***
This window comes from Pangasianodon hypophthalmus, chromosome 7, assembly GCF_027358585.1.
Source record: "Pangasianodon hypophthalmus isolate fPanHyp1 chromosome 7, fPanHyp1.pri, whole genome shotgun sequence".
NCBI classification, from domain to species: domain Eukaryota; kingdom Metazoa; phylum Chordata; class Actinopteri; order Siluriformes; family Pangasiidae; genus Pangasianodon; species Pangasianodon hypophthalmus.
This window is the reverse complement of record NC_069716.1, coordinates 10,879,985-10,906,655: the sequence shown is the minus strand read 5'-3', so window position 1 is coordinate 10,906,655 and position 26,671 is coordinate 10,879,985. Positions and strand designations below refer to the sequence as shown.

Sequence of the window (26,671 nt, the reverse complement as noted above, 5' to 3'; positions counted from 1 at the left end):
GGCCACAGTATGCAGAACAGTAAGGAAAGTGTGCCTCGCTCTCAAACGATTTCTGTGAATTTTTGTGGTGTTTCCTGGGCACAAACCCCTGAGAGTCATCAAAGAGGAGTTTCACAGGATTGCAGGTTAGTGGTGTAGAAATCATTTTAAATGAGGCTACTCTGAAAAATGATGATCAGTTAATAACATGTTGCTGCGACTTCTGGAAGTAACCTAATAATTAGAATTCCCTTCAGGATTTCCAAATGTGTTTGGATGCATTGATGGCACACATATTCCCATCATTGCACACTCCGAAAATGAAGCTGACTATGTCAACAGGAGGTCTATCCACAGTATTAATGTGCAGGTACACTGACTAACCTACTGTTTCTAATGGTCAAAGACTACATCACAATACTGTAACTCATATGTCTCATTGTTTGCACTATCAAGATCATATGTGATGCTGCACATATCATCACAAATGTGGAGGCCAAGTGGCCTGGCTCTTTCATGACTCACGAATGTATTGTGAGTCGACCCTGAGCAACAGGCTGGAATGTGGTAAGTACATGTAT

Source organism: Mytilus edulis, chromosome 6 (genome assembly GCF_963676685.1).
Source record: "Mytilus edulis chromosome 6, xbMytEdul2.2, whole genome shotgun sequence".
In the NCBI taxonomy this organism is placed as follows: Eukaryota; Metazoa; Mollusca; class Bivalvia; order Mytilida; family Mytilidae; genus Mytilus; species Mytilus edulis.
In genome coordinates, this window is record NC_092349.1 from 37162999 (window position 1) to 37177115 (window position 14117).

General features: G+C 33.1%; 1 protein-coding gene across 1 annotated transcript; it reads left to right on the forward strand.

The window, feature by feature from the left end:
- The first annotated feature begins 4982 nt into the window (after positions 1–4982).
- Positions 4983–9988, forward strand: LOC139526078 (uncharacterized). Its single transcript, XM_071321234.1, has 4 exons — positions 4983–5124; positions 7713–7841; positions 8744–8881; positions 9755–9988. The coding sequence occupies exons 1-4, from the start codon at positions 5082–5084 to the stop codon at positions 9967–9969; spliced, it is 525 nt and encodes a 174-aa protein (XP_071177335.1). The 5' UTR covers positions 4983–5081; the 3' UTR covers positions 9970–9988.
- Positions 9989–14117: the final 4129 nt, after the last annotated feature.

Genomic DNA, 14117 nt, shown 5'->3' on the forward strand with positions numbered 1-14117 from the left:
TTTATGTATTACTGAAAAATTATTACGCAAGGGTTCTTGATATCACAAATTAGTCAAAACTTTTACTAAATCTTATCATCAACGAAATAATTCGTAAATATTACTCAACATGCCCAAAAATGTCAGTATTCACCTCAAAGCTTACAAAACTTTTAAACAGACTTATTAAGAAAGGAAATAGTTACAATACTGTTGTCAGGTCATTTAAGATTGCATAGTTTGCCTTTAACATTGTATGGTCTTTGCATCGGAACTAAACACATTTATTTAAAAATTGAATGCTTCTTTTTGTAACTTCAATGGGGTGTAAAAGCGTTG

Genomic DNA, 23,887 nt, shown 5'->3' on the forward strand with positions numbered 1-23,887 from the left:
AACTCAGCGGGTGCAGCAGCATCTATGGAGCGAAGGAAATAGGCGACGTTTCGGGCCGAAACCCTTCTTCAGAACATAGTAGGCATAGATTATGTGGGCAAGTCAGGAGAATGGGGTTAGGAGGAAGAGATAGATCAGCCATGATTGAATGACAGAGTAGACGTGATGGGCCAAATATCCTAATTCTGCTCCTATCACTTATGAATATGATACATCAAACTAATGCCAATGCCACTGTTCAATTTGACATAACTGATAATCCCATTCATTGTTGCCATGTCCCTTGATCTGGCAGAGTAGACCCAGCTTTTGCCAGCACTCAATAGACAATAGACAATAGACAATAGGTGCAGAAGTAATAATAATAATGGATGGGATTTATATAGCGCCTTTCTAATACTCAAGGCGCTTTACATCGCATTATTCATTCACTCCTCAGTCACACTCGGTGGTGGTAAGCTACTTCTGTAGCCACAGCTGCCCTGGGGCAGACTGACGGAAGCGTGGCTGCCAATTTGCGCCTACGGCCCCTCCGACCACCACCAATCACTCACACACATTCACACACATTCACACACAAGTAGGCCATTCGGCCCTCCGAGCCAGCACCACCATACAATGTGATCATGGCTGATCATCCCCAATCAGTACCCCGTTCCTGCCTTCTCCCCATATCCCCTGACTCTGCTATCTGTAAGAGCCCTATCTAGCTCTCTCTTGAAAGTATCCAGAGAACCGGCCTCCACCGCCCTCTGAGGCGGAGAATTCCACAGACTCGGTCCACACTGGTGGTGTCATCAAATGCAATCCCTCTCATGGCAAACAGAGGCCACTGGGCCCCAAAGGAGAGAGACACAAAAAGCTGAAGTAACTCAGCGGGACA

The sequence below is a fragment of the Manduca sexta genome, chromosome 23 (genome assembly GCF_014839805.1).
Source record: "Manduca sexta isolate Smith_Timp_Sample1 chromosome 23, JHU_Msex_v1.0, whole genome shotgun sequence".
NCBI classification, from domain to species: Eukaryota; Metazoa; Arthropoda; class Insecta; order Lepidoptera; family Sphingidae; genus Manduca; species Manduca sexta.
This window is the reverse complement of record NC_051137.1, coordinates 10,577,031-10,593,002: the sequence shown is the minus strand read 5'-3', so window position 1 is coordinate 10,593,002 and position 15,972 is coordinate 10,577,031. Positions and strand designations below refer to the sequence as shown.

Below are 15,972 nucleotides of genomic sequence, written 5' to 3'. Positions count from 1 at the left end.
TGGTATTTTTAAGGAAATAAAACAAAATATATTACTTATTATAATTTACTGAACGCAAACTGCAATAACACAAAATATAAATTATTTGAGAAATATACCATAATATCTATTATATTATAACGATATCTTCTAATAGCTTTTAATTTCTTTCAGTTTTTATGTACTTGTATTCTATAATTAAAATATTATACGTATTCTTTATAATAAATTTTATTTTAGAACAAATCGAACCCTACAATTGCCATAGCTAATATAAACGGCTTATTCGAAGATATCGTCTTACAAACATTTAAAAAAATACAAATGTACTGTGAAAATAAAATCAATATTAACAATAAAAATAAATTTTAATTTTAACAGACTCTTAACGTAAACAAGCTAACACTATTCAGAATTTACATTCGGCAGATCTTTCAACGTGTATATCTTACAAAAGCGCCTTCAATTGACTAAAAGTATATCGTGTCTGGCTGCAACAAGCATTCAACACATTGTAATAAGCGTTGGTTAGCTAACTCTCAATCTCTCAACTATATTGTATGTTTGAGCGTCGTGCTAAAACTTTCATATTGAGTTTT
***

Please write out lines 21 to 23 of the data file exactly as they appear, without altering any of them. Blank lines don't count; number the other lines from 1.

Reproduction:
Source record: "Manduca sexta isolate Smith_Timp_Sample1 chromosome 23, JHU_Msex_v1.0, whole genome shotgun sequence".
NCBI classification, from domain to species: Eukaryota; Metazoa; Arthropoda; class Insecta; order Lepidoptera; family Sphingidae; genus Manduca; species Manduca sexta.
This window is the reverse complement of record NC_051137.1, coordinates 10,577,031-10,593,002: the sequence shown is the minus strand read 5'-3', so window position 1 is coordinate 10,593,002 and position 15,972 is coordinate 10,577,031. Positions and strand designations below refer to the sequence as shown.